Part of her role involved cataloguing all the records of the Councils – Ballinasloe, Clifden, Galway, Gort, Loughrea, Mountbellew, Portumna and Tuam. These records mostly consisted of minutes of various meetings.

When she was cataloguing them she realised their worth to local historians and researchers, so she decided to compile a guide to their content. The result is For the Record: The Archives of Galway’s Rural District Councils, which will be a valuable asset to anybody with an interest in history.

Many representatives on these Councils were local personalities and several were arrested during the political upheaval of the era, she explains.

And, ushering in a new era in history, women were allowed to sit on these Rural District Councils – at the time they were not allowed to sit on County Councils.

All of this information is included in Patria’s introductory essay to the attractively produced A4 size guide, which gives a glimpse into how these Rural Councils operated and the way political thinking changed in Ireland during a short 26-year period. In the early 1900s, these Councils supported Home Rule, but by 1920, they were calling for full independence and refusing to recognise the British administration.

“I love the tone,” says Patria of the minutes from meetings. “The language was very emotive.”

That was certainly true of the Gort Rural District Council. At a meeting in 1907, following riots in Dublin at the premiere of JM Synge’s play, The Playboy of the Western World the councillors’ response was vehement. They recorded their decision to “protest most emphatically against the libellous comedy, The Playboy of the Western World, that was belched forth during the past week in the Abbey Theatre, Dublin, under the fostering care of Lady Gregory and Mr Yeats. We congratulate the good people of Dublin in howling down the gross buffoonery and immoral suggestions that are scattered throughout this scandalous performance.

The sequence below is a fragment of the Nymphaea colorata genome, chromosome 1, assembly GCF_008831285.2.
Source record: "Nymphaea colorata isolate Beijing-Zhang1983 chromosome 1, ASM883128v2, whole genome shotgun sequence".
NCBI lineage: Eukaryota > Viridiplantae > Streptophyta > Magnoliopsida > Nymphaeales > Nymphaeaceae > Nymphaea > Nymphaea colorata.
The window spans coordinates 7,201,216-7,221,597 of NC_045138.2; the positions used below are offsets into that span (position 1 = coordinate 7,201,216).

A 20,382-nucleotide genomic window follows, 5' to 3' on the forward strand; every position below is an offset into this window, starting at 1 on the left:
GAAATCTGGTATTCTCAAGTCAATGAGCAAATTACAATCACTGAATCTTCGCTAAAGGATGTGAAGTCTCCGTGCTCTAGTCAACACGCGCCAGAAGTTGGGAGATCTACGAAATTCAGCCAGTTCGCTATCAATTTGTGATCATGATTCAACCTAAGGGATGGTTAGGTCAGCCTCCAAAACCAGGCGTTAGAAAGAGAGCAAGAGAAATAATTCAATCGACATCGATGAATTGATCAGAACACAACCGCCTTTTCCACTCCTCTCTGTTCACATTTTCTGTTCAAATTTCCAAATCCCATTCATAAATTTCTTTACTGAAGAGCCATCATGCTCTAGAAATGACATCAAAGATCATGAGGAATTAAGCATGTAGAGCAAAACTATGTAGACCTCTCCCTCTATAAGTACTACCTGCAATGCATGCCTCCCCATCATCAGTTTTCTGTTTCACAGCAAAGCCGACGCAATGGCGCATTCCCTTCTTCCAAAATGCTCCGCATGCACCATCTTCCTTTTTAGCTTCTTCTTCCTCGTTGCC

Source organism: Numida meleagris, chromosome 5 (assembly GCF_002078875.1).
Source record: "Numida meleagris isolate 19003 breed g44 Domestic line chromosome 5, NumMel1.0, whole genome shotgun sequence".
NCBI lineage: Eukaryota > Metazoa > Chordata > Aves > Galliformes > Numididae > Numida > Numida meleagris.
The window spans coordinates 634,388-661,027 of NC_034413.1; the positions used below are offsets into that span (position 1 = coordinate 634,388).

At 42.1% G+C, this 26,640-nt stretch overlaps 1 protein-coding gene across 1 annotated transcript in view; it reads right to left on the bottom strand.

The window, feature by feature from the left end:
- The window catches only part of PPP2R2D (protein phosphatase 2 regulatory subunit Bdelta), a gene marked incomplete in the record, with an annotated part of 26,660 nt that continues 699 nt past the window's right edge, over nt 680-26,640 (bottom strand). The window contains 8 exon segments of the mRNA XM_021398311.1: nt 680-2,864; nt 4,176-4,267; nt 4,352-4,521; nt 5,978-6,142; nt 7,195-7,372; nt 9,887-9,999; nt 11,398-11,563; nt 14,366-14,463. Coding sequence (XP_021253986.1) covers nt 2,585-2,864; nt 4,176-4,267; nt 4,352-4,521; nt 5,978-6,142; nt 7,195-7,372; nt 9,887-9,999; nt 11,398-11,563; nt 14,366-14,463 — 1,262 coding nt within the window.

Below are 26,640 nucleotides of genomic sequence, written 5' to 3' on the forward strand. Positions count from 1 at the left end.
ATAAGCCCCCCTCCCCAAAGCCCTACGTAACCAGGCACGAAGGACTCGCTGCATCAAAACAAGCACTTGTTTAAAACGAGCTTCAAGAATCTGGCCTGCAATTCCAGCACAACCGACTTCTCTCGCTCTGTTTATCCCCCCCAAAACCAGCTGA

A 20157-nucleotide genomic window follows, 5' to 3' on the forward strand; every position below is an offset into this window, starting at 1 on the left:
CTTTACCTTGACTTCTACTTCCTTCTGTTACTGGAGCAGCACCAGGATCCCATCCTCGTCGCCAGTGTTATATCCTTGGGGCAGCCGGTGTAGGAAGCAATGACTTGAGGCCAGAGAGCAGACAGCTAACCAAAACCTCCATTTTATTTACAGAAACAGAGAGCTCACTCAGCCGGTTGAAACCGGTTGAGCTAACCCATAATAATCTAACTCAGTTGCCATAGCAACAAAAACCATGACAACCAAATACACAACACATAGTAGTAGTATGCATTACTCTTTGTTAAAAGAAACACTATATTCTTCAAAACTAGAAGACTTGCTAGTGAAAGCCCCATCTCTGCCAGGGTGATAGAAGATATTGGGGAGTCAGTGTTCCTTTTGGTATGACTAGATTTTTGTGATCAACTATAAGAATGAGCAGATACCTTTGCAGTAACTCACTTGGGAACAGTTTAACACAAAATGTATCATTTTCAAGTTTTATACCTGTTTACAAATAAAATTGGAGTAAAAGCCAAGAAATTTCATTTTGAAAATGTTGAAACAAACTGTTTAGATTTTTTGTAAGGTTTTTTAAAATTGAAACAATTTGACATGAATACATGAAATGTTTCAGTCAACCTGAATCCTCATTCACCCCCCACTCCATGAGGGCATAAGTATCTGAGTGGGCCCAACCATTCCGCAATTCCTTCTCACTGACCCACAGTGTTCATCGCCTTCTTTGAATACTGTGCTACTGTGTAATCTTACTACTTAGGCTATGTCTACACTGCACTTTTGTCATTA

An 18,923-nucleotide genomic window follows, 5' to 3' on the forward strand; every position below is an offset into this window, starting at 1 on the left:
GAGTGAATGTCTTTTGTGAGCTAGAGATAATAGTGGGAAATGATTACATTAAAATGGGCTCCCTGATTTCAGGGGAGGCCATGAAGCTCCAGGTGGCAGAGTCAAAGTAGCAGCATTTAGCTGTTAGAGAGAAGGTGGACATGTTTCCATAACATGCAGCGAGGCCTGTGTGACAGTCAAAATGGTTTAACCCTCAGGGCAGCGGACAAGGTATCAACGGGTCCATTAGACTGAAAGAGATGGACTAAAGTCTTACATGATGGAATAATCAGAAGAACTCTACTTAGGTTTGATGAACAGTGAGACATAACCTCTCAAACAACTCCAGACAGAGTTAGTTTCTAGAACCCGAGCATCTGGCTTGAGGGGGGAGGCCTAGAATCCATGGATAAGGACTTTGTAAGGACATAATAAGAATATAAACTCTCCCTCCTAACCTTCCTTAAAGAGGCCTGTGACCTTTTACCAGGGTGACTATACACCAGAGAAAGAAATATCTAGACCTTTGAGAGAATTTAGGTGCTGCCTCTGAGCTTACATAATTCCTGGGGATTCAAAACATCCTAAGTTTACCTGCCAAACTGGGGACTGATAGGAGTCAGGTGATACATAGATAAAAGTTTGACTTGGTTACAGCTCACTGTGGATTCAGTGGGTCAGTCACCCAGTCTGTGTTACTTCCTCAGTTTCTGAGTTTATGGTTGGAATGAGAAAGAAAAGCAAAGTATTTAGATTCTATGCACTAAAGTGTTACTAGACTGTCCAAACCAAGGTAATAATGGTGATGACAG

For more from the archives see this week’s Tribunes here

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Archive News

Real Galway flavour to intermediate club hurling battle in Birr



Date Published: 23-Jan-2013


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Archive News

Athenry fail to take chances as they bow out of Junior Cup



Date Published: 29-Jan-2013

Athenry FC 1

Kilbarrack United 2

(After extra time)

For the second year in succession Athenry were done in extra time in the FAI Junior Cup as last season’s beaten finalist’s came from behind to snatch an excellent game in Moanbawn on Sunday afternoon.

On a heavy pitch that was only playable following extensive groundwork by club officials all morning, the home side were by far the better side in the opening half, but failed to take advantage of a number of opportunities that came their way.

An Alan O’Donovan penalty gave them a merited advantage just after the restart, but thereafter were on the back foot as Kilbarrack took over, but for all their pressing, the home rearguard were dealing comfortably with their forays.

However they were struck a body blow just six minutes from time, as big striker Keith Kirwan was left all alone at the far post to head the equaliser and from that point on the Dubliners were the better side.

They started off the extra time in the ascendancy and enjoying all the momentum before striking for a good winning goal on 104 minutes. A strong bench allowed them to make some necessary changes and it was not a facility that was available to Athenry manager Gabriel Glavin.

With Gary Forde and Gary Delaney out through suspension following their sending off against OLBC in the previous round, and Seamie Crowe injured, it left their bench rather threadbare with just a number of young squad players available.

Playing with the aid of the slight incline and any wind advantage going, the home side had a Connor Cannon effort on target in the opening minute, while John Meleady was just over with a flick at the other end.

Meleady then tested Andrew Walsh who saved comfortably, before the goalkeeper pulled off a brilliant double save on 14 minutes.

Firstly he went full length to push away a Meleady shot and was then back on his feet to parry David Jackson’s close-range rebound.

For more, read this week’s Connacht Sentinel.